Feds say all motorcycle riders should wear helmets
Federal safety officials want states to require all motorcycle riders to wear helmets, citing a surge in deaths since the late 1990s.
By JOAN LOWY • Modified: November 16, 2010 at 3:23 pm •
Published: November 16, 2010
WASHINGTON (AP) â€” Federal safety officials called on states Tuesday to require all motorcycle riders to wear helmets, citing a surge in fatalities since the late 1990s.
Motorcycle deaths have increased over the last decade even as other traffic fatalities have declined, the National Transportation Safety Board said.
There were 4,400 motorcycle deaths in the U.S. last year, more than in all aviation, rail, marine and pipeline accidents combined. That's nearly twice the fatalities a decade ago. Head injuries are the leading cause of death in motorcycle crashes.
Board members said at a news conference they were elevating the helmet recommendation to their annual list of â€œmost wantedâ€ safety improvements to spotlight the issue and pressure governors and state legislatures to act.
â€œPeople have to get outraged about this safety issue that is causing so many deaths needlessly,â€ NTSB Vice Chairman Christopher Hart said.
Twenty states make all motorcycle riders wear helmets, the board said. Most states have limited helmet requirements, and three states â€” Iowa, Illinois and New Hampshire â€” have no requirement.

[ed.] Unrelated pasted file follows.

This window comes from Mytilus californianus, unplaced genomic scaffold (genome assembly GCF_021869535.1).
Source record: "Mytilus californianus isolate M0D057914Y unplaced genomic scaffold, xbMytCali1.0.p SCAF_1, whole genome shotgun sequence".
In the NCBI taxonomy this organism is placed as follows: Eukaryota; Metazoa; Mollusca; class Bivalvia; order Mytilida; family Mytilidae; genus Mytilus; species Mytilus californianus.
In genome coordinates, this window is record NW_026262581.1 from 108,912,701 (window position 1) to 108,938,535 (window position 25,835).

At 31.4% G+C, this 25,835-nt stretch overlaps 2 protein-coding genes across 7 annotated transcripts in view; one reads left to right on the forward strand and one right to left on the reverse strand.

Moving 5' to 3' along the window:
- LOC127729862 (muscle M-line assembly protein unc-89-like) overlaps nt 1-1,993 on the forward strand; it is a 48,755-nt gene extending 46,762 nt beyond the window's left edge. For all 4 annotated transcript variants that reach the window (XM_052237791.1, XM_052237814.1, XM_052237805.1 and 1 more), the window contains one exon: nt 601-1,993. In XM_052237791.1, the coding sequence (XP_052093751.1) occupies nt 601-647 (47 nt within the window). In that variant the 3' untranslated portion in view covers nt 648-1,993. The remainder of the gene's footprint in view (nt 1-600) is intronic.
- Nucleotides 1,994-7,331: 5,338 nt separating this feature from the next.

Nearly all states had universal helmet laws when they were necessary for full federal highway funding. But in the mid-1990s Congress repealed the requirement, leaving the issue up to states to decide. As states began repealing or weakening helmet laws, fatalities rose.
The safety board can't force states to enact tougher helmet laws or offer money as an incentive. Its primary power is its bully pulpit.
Deborah Hersman, the safety board's chair, promised to keep pressure on states and, if that doesn't work, to seek help from Congress or the administration.
The call for tougher helmet laws comes after a new report showing the United States lagging behind nearly every other wealthy country in reducing traffic fatalities, despite bringing them down 9.7 percent last year to 33,808, the lowest number since 1950. In 2008, an estimated 37,423 people died on the highways, representing a yearly decline of 9.3 percent.
The dramatic declines were likely due to a sour economy as people drove less, rather than changing their behavior, the report by the Transportation Research Board said. Fatalities are likely to increase as the economy improves, researchers said.